Buildings We Love

Better building techniques make twin homes special

Single lot allows for two small two-bedroom homes, thanks in part to a shared driveway. Show caption
At only 1,350 square feet, there's still room in this nicely-designed home to accommodate a full kitchen and two and half bathrooms, including one off the kitchen. Show caption
Solar panels on roof provide enough electricity to power this home for several months a year. Show caption
It's all about airtight construction, which involves an envelope-first stratregy with careful construction techniques. Show caption
View to roof shows solar panels installed on the south facing roof pitches of each home. Show caption
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Two small-footprint homes benefit from air tightness and insulation

You won't hear Brian Lowka talking about how many years of energy savings it will take to recover the additional cost of building an energy efficient home. The builder recently completed construction on twin homes in New Westminster and was able to deliver high performance structures by reducing the demand for energy.

It's not necessary, he explained, to spend a lot of money on imported products to get an efficient home.

"For me, air tightness was my number one goal, and is the number one component that affects your heating and cooling costs," he said during a phone conversation.

Technique is something that every home builder has control over, he explained. "I wanted to focus my techniques on better construction with local products that we can use. I'm not just buying a fancy furnace.”

In fact, the heating requirement for each home was so low Lowka choose simple, electric baseboard heaters to meet the need. The homes are so efficient that solar panels, installed on the south facing roof pitches of each home, generated more power than was required in the first five months after installation.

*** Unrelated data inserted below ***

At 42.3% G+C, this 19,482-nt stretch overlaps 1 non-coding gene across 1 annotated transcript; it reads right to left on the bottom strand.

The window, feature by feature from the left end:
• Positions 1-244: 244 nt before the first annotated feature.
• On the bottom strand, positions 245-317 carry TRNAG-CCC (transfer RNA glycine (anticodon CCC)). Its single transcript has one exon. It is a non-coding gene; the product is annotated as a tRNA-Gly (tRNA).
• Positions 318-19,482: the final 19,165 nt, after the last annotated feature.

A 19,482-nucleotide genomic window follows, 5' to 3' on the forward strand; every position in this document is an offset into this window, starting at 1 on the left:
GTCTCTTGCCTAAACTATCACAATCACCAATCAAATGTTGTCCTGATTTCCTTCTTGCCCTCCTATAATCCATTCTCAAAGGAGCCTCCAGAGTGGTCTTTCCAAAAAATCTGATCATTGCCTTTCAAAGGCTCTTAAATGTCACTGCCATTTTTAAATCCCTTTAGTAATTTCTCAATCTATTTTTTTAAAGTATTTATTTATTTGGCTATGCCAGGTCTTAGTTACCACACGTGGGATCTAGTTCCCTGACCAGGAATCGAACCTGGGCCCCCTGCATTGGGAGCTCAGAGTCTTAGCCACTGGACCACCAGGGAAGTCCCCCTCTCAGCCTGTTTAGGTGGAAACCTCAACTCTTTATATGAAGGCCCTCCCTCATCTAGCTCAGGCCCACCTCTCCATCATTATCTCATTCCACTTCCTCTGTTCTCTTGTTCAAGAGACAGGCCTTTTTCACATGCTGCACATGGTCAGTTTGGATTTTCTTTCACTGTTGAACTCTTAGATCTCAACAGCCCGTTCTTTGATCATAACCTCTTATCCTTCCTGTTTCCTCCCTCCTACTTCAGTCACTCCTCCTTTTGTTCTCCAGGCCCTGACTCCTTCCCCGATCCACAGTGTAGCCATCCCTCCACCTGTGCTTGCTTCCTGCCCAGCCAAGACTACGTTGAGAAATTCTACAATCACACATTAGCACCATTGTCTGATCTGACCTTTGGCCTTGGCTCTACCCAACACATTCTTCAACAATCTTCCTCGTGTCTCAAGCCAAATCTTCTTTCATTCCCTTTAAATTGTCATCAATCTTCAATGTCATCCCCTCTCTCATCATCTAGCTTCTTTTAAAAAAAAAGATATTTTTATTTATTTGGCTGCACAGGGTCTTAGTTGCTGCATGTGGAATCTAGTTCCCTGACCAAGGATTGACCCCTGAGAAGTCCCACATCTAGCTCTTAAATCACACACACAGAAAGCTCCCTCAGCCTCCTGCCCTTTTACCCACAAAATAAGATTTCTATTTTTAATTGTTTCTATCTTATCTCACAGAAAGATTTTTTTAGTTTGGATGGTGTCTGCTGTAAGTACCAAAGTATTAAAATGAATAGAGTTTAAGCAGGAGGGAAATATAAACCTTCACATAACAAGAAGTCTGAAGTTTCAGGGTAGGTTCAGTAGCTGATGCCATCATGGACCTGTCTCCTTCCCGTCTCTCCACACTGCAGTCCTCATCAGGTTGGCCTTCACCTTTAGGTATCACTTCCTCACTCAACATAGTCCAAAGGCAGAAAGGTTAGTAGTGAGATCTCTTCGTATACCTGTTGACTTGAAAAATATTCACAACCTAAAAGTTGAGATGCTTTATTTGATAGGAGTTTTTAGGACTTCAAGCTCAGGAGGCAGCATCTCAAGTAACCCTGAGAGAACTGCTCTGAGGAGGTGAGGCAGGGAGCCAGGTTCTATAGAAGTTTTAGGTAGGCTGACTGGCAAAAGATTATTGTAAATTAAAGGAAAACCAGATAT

‘Two homes are better than one’

The decision to build two 1,350 square foot homes instead of one larger one was possible because the land was already zoned for two legal lots.

“People are getting used to smaller homes and smaller spaces,” mused Lowka.

The two houses are nestled together with a shared driveway on 10th Avenue in New Westminster. The two-storey structures have two bedrooms upstairs, one multi-use room on the main floor, and a fourth room in the basement that could be used as a master bedroom.

The top floor has a half bath, and there are full baths off the kitchen on the main floor and downstairs, next to a stacked clothes washer and dryer.

People are getting used to smaller homes and smaller spaces

The two houses were the end result of a new program being offered by Natural Resources Canada in partnership with BC Housing, BC Hydro, and FortisBC, with the City of New Westminster and the City of Vancouver being the local government partners.

The Local Energy Efficiency Partnership (LEEP) program works with interested home builders to teach them about various building envelope techniques and mechanical systems that are part of high-performance homes.

Design first, then build

One of the key concepts in the creation of building high-performance structures is to come up with a plan and then model it in software. This modelling approach allows builders and their customers what the impact of certain design choices can have on the efficiency of their home.

Lowka’s primary strategy was to take an envelope-first approach. His design incorporated enhanced air tightness and better insulation.

That included insulating the roof and attic areas of the two homes.

"It’s such a simple idea," said Lowka. "We put so much emphasis on our wall construction and putting insulation on the foundation, and when we get to the roof we just throw a bunch of batt insulation."

Rather than rely only on wads of pink fibreglass, his approach was to completely enclose the roof, helping keep heat in during the winter, and out in the summer.

Tests on the homes after construction was completed proved the effectiveness of Lowka's design. He was able to cut the demand for heat in the homes by half.